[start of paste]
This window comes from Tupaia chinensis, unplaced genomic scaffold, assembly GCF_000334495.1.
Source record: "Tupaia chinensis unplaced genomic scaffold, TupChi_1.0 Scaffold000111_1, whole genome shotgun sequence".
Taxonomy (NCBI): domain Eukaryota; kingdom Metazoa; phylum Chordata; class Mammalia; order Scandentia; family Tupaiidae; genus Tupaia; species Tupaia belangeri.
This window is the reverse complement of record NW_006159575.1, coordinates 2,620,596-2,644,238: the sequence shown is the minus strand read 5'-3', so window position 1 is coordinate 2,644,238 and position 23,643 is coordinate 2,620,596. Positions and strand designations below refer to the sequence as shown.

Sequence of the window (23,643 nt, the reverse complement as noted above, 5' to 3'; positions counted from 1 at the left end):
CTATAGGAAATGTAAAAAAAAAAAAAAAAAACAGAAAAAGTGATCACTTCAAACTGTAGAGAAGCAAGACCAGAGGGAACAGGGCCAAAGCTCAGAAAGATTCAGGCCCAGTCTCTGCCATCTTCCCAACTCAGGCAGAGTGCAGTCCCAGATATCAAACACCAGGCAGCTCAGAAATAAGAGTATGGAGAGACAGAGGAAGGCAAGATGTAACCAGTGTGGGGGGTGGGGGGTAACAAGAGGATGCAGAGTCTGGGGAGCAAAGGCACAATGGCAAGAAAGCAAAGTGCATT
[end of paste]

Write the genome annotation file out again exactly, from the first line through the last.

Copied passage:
This window comes from Tupaia chinensis, unplaced genomic scaffold, assembly GCF_000334495.1.
Source record: "Tupaia chinensis unplaced genomic scaffold, TupChi_1.0 Scaffold000111_1, whole genome shotgun sequence".
Taxonomy (NCBI): domain Eukaryota; kingdom Metazoa; phylum Chordata; class Mammalia; order Scandentia; family Tupaiidae; genus Tupaia; species Tupaia belangeri.
This window is the reverse complement of record NW_006159575.1, coordinates 2,620,596-2,644,238: the sequence shown is the minus strand read 5'-3', so window position 1 is coordinate 2,644,238 and position 23,643 is coordinate 2,620,596. Positions and strand designations below refer to the sequence as shown.

Sequence of the window (23,643 nt, the reverse complement as noted above, 5' to 3'; positions counted from 1 at the left end):
CTATAGGAAATGTAAAAAAAAAAAAAAAAAACAGAAAAAGTGATCACTTCAAACTGTAGAGAAGCAAGACCAGAGGGAACAGGGCCAAAGCTCAGAAAGATTCAGGCCCAGTCTCTGCCATCTTCCCAACTCAGGCAGAGTGCAGTCCCAGATATCAAACACCAGGCAGCTCAGAAATAAGAGTATGGAGAGACAGAGGAAGGCAAGATGTAACCAGTGTGGGGGGTGGGGGGTAACAAGAGGATGCAGAGTCTGGGGAGCAAAGGCACAATGGCAAGAAAGCAAAGTGCATT